Moto Taps Tut for $39M
Not surprisingly, the news created a rush on Tut's stock, which jumped by 15 cents, just over 15 percent, to $1.12 in pre-market trading this morning.
The acquisition, which is expected to close in the first quarter of 2007, gives Motorola a mature portfolio of video encoding, processing, and distribution products that enable cable operators to ingest video at head-ends and then distribute it around their networks in the most suitable formats. Tut's gear is deployed by about 160 service providers. (See Tut Enables MPEG Conversion , Tut Shows MPEG-4, Tut Goes Remote, and Report: Tut Tops IPTV.)
Tut's market experience is one of its key attributes. A recent Light Reading Insider report, IPTV & Content Delivery Networks: Who's Doing What, noted that Tut is "one of the few providers with live experience of MPEG-4 deployment, with deployments by Cavalier Telephone Inc. and Ace Communications, among others."
The report also notes that Tut believes "its MPEG-2-to-MPEG-4 real-time HD [High Definition] transcoder is unique in the market because rival HD transcoding products operate offline."
Today's move adds another piece to Motorola's video delivery infrastructure jigsaw. In September it acquired Vertasent for its network edge video and bandwidth management platform, and in July announced it was buying video server vendor Broadbus. (See Motorola Buys Vertasent and Moto Buys VOD Vendor Broadbus.)
Today's news will also end speculation that Motorola was shaping up a bid for one of Tut's rivals, Tandberg Television .
Motorola says the deal will be earnings neutral in the first year after the deal is closed, after one-off charges. Tut currently generates quarterly revenues in the high single digits and runs at a quarterly loss, usually in the low single digit millions. It reported revenues of $27.8 million in the nine months to the end of September 30.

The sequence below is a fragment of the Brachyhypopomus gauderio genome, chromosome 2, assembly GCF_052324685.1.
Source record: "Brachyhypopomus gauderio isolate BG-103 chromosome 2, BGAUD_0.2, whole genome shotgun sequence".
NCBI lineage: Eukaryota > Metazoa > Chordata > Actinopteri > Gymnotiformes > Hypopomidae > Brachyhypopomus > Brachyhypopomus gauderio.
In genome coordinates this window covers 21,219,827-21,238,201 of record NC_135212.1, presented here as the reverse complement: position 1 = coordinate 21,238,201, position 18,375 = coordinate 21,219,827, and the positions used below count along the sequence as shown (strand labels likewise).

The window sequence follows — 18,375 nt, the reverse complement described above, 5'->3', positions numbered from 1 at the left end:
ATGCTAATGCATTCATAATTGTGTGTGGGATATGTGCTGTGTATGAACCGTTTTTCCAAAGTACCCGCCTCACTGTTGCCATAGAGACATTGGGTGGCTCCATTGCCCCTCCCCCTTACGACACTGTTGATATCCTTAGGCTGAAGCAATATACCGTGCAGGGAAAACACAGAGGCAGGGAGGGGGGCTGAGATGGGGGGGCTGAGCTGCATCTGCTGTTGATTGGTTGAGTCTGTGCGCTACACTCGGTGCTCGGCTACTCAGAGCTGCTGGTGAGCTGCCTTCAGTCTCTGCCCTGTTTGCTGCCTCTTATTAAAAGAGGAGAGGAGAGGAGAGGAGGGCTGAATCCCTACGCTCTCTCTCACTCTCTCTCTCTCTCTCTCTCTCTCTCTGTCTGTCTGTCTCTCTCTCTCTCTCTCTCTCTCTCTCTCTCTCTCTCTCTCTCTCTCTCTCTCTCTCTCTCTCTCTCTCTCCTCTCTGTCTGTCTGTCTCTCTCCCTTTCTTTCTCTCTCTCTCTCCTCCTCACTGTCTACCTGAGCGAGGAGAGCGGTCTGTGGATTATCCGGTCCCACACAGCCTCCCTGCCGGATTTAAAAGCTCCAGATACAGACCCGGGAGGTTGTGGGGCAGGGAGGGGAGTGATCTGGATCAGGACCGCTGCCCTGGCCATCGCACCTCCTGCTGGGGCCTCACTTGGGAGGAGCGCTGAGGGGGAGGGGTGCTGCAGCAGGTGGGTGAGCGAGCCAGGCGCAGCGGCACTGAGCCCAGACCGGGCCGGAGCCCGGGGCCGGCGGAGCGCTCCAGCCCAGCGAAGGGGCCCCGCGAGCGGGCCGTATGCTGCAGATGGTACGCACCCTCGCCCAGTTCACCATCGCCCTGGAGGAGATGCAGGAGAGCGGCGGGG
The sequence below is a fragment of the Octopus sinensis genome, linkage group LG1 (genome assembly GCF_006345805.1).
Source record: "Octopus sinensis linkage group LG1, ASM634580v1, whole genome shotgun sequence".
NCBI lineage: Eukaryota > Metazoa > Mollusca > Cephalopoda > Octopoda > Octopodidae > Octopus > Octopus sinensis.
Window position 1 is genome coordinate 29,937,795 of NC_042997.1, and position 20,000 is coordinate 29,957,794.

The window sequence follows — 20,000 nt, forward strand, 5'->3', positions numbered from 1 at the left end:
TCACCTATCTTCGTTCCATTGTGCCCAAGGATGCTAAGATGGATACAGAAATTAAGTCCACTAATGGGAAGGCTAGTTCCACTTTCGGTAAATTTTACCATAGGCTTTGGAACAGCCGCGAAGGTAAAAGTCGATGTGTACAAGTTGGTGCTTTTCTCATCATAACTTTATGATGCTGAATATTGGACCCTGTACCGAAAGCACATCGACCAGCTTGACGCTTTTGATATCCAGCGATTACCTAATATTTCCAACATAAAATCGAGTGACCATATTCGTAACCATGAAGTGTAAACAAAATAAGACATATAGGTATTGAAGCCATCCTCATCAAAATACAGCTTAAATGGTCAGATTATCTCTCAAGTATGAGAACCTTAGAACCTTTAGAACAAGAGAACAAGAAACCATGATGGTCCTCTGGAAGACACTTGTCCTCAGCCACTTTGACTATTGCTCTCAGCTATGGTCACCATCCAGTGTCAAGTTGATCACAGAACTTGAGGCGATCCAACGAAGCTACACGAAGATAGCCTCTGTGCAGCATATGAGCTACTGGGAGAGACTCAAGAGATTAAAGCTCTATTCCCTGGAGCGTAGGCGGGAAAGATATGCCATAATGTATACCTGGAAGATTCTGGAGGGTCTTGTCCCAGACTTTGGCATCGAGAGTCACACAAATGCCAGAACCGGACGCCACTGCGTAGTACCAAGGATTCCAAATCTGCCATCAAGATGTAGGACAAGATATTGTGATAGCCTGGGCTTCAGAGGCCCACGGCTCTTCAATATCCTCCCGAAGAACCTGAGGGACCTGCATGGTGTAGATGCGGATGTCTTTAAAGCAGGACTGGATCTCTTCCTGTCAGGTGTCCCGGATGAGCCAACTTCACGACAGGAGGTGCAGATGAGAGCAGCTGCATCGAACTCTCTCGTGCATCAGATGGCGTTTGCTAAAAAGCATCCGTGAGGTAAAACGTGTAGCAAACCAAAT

Tut has undergone an upheaval this year as competition in the head-end sector has intensified, and was forced to reduce its headcount to cut costs earlier this year. (See Tut Tightens Belt in Tough IPTV Space.)
Its main rivals are Harmonic Inc. (Nasdaq: HLIT), Cisco Systems Inc. (Nasdaq: CSCO) outfit Scientific Atlanta , and Tandberg Television, which beefed up its presence in February by acquiring Skystream. (See Tandberg Compresses SkyStream.)
That increasing competitive pressure has enabled Motorola to pick up Tut on the cheap. While Tut's CEO, Sal D'Auria, is quoted in the Motorola announcement as saying that, as a result of the deal, "our stockholders will be able to receive value for their investment," a $1.15 offer is at the low end of Tut's 12-month range of $0.86 to $3.65.
In fact, Tut's stock has spent the major part of the past year trading above $2. (See stock chart.)
Motorola isn't the only major vendor sniffing around the video systems market for timely acquisitions: Cisco, which has been beefing up its video capabilities and smarts of late, is believed to be on the prowl for various video-related systems to buy, and is thought to be going head-to-head with Motorola in a bid to acquire video processing specialist Terayon Communication Systems Inc. . (See Motorola, Cisco Bidding for Terayon , Cisco Outlines Video Pitch, Cisco Steps Up Telco TV VOD, and Sources: Cisco Forming IPTV 'Ecosystem'.)
— Ray Le Maistre, International News Editor, Light Reading